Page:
The Covid-19 pandemic has sparked “chaos” and “turmoil” stemming not only from the “lacking knowledge” about the transmissibility and danger of the virus itself, but from the will of the super-rich to “snatch an opportunity to bring people in line,” Gerhard Ludwig Mueller said in an interview with Austria’s St. Boniface Institute last week. He is a high-ranking judge at the Vatican court.
The world’s financial elites are now using the pandemic and the measures governments take to fight the spread of the virus to subject people to “total control” and establish a global “surveillance state,” he added. The St. Boniface published a video showing a small part of the interview and the cardinal has since confirmed to the German dpa news agency that the footage is genuine.
“People, who sit on the throne of their wealth,” see an “opportunity to push through their agenda,” the cardinal said, naming Microsoft co-founder Bill Gates, billionaire George Soros and the head of the Davos Economic Forum, Klaus Schwab, among those behind the alleged global control scheme.
The cardinal then accused the global financial elites of an attempt to bring forth “a new man” created “in their own image and likeness,” adding that he would not wish such a fate on himself. “That has nothing to do with democracy,” the former Regensburg bishop, who once headed the Congregation for the Doctrine of the Faith, said.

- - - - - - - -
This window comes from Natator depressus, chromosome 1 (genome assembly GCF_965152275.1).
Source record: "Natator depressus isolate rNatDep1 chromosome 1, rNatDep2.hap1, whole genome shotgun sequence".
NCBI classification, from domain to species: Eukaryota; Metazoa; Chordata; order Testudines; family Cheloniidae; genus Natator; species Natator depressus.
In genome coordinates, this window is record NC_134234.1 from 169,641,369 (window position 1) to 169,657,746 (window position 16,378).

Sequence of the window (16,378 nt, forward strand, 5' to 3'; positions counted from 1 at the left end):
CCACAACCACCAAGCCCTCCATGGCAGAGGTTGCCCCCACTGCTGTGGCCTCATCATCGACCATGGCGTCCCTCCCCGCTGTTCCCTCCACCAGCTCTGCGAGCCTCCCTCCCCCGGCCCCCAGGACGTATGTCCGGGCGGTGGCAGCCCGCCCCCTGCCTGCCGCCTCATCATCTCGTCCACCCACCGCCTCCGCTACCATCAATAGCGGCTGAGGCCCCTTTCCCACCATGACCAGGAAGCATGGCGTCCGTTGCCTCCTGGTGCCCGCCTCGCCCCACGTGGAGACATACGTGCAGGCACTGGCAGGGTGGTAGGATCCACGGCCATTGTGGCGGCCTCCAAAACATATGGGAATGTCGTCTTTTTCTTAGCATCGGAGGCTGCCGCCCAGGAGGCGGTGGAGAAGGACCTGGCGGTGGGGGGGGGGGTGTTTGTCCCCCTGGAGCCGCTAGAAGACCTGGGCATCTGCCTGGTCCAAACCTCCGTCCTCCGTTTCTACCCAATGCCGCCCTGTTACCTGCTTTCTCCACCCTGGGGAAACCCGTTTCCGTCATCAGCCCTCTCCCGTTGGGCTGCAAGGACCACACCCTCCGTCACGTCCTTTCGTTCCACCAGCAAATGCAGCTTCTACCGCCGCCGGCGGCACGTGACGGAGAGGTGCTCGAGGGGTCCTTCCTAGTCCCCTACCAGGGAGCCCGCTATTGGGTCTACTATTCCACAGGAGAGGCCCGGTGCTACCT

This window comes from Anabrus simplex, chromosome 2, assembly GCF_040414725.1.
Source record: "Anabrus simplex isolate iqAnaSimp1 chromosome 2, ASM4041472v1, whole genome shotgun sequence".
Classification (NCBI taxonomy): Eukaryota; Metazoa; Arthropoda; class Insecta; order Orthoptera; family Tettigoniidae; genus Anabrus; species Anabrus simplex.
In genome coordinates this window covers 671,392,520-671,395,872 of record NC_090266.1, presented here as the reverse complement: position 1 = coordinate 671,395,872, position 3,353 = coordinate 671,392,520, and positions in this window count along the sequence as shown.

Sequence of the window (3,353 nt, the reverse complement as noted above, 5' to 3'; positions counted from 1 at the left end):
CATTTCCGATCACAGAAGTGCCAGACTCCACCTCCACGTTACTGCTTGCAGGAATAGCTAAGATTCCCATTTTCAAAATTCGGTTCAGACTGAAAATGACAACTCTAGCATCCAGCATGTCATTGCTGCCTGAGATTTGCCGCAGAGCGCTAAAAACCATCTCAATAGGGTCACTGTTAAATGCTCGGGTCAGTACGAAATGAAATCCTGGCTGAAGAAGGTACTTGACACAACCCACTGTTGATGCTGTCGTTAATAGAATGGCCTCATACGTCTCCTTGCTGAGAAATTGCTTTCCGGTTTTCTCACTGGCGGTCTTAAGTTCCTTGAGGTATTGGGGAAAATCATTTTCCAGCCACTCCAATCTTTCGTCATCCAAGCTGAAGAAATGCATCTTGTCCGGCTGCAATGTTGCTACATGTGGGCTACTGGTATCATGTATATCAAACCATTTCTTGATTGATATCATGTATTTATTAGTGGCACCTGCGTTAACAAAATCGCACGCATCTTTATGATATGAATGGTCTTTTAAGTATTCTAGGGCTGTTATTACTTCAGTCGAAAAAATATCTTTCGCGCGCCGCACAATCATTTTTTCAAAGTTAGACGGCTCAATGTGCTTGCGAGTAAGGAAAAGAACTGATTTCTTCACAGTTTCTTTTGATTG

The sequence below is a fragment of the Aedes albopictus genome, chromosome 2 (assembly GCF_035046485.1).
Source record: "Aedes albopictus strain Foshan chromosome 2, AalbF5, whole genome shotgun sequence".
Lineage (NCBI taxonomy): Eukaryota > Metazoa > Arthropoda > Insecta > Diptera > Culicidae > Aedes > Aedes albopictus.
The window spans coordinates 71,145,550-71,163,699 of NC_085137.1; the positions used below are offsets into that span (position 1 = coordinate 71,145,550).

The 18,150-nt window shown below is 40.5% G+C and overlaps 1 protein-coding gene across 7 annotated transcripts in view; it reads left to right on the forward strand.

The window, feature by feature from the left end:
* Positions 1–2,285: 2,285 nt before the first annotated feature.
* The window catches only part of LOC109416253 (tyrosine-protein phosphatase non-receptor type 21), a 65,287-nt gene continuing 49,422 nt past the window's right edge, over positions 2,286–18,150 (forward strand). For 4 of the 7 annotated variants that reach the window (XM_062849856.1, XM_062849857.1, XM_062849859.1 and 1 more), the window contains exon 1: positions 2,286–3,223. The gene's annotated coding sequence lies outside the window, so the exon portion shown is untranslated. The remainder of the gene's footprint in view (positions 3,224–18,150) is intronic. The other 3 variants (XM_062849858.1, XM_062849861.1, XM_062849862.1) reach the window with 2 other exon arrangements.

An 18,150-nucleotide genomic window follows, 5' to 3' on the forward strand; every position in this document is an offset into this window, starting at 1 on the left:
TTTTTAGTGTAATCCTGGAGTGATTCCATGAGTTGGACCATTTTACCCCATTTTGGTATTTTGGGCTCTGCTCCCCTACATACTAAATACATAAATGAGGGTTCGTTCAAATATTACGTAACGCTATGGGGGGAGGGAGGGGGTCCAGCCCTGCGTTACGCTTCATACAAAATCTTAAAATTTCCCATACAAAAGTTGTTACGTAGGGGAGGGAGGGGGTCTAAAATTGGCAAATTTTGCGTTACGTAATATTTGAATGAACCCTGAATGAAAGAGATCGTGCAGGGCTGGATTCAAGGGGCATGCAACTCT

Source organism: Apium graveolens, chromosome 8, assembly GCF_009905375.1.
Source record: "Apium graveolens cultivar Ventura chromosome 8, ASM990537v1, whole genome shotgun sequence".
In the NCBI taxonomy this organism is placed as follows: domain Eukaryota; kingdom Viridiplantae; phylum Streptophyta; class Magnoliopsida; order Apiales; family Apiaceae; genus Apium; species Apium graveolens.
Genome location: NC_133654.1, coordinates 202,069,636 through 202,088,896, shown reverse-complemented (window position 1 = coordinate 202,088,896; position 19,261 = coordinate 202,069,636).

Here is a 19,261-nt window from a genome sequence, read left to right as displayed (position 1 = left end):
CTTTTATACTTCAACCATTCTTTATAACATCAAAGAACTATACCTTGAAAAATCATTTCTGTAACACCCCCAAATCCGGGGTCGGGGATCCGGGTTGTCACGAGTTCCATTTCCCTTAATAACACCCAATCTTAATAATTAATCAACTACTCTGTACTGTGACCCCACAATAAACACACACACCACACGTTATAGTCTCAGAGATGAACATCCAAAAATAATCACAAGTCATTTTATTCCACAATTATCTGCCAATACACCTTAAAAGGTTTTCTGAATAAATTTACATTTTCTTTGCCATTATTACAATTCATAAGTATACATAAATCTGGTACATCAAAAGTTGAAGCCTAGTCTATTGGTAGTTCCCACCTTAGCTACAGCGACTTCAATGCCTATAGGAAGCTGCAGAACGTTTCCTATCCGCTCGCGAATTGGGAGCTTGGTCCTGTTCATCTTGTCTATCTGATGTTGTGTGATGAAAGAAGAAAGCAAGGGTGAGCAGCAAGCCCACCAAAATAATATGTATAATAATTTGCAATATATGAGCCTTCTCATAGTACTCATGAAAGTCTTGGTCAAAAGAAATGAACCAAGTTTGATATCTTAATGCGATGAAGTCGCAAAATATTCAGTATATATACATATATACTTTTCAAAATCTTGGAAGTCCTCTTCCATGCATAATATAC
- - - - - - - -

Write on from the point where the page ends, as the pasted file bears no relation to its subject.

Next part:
The cardinal’s statements, which only recently surfaced in the media, sparked a wave of criticism from German media outlets, which quickly branded his words “conspiracy theories.”
Some experts invited by Germany’s Der Spiegel magazine and other media said his words can be interpreted as a comparison between the actions of the modern government and those of the Nazis, whose crimes are thus “played down.” They also said that a mere mention of Soros in such a context can be seen as anti-Semitic.
The Vatican has not commented on Mueller’s statements. The German Bishops’ Conference initially only pointed to their call on people to get vaccinated. Later, the conference spokesman, Matthias Kopp, said on Twitter he was astonished by Mueller’s words and added that the cardinal apparently made such statements “as a private person.”
Mueller himself told the dpa in an email that he rejects the logic under which anyone who “criticizes the financial elite … is automatically on the wrong side.” He also once again pointed to the “illegitimate influence” exerted by the “super-rich elites in various countries.”